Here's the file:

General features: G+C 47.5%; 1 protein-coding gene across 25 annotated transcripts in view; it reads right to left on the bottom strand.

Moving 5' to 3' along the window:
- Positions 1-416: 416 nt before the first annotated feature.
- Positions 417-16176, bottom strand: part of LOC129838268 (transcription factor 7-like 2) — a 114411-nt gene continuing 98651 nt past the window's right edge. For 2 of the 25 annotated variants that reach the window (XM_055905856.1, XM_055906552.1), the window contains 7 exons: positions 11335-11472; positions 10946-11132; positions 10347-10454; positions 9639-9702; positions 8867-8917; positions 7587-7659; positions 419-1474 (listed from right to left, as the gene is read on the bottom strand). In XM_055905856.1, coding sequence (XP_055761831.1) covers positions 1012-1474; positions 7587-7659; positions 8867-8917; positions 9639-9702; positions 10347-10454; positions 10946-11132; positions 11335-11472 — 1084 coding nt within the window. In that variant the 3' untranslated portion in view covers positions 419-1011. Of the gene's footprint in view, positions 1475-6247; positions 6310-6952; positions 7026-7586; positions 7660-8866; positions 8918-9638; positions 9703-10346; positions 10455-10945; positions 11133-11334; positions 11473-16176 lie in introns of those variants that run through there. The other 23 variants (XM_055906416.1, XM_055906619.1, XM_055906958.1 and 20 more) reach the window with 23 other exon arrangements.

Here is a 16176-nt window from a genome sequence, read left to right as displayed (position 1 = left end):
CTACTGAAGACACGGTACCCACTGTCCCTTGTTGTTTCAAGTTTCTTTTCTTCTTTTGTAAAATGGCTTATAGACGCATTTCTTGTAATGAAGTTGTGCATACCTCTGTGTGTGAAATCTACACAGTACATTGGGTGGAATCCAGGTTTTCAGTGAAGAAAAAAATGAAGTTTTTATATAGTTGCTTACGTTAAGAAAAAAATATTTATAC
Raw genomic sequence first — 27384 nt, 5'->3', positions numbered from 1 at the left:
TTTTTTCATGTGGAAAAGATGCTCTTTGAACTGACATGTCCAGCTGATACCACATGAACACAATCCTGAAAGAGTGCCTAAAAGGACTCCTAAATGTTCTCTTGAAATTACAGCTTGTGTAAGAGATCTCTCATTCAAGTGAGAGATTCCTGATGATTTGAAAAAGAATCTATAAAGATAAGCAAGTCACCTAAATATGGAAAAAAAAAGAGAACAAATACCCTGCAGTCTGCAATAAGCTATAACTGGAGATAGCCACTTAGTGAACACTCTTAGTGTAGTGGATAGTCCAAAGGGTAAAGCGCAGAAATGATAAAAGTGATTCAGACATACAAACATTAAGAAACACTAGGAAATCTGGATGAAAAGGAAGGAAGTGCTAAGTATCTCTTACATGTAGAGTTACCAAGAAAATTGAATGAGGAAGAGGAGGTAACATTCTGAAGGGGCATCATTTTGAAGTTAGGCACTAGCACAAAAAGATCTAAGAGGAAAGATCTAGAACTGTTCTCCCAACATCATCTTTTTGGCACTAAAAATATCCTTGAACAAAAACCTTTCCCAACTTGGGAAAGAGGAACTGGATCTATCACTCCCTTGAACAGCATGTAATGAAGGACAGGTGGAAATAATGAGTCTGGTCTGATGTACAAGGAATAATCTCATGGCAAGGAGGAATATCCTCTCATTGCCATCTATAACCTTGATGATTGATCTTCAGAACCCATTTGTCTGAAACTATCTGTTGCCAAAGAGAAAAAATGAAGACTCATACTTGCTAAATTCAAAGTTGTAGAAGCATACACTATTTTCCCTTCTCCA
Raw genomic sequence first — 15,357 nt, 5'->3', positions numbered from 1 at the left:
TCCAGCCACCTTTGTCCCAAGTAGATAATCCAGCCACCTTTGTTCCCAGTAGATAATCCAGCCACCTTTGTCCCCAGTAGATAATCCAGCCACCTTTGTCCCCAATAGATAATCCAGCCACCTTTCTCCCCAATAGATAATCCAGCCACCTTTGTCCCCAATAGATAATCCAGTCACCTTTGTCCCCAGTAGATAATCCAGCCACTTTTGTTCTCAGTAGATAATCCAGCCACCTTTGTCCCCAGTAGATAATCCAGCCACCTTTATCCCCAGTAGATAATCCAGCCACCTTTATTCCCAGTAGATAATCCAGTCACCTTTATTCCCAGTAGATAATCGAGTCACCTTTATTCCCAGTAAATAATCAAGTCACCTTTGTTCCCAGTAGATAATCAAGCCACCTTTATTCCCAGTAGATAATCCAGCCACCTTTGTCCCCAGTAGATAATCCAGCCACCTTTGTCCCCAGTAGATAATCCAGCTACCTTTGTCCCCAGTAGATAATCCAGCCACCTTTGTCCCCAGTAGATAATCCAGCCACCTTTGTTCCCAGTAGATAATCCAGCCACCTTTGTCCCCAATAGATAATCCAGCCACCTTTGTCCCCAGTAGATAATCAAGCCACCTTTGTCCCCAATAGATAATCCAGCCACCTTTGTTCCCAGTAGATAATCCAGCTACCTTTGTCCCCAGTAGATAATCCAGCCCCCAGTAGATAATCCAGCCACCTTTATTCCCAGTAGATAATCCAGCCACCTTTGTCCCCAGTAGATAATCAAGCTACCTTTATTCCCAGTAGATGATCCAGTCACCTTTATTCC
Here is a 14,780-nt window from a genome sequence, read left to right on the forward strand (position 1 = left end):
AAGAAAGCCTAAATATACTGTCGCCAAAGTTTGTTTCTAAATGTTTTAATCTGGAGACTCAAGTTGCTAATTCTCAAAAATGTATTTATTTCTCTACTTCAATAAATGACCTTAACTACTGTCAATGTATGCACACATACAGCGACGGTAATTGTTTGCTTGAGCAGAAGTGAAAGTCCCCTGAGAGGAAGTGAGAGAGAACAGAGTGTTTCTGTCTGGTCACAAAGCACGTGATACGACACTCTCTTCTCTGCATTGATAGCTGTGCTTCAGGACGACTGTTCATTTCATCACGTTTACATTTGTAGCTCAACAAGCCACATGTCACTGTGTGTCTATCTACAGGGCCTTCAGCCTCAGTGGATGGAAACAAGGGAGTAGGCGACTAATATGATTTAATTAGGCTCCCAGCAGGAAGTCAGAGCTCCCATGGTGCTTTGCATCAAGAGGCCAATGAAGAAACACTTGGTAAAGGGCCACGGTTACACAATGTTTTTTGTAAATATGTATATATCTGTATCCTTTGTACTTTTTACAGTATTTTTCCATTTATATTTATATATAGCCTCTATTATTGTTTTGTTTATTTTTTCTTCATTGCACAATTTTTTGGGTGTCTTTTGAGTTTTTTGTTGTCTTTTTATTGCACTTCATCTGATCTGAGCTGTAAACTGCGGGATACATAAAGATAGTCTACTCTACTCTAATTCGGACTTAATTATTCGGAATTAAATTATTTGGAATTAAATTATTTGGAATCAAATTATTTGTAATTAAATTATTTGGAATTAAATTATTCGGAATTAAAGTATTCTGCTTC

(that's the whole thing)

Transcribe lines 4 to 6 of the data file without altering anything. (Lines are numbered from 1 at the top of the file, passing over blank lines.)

- Positions 417-16176, bottom strand: part of LOC129838268 (transcription factor 7-like 2) — a 114411-nt gene continuing 98651 nt past the window's right edge. For 2 of the 25 annotated variants that reach the window (XM_055905856.1, XM_055906552.1), the window contains 7 exons: positions 11335-11472; positions 10946-11132; positions 10347-10454; positions 9639-9702; positions 8867-8917; positions 7587-7659; positions 419-1474 (listed from right to left, as the gene is read on the bottom strand). In XM_055905856.1, coding sequence (XP_055761831.1) covers positions 1012-1474; positions 7587-7659; positions 8867-8917; positions 9639-9702; positions 10347-10454; positions 10946-11132; positions 11335-11472 — 1084 coding nt within the window. In that variant the 3' untranslated portion in view covers positions 419-1011. Of the gene's footprint in view, positions 1475-6247; positions 6310-6952; positions 7026-7586; positions 7660-8866; positions 8918-9638; positions 9703-10346; positions 10455-10945; positions 11133-11334; positions 11473-16176 lie in introns of those variants that run through there. The other 23 variants (XM_055906416.1, XM_055906619.1, XM_055906958.1 and 20 more) reach the window with 23 other exon arrangements.

Here is a 16176-nt window from a genome sequence, read left to right as displayed (position 1 = left end):
CTACTGAAGACACGGTACCCACTGTCCCTTGTTGTTTCAAGTTTCTTTTCTTCTTTTGTAAAATGGCTTATAGACGCATTTCTTGTAATGAAGTTGTGCATACCTCTGTGTGTGAAATCTACACAGTACATTGGGTGGAATCCAGGTTTTCAGTGAAGAAAAAAATGAAGTTTTTATATAGTTGCTTACGTTAAGAAAAAAATATTTATAC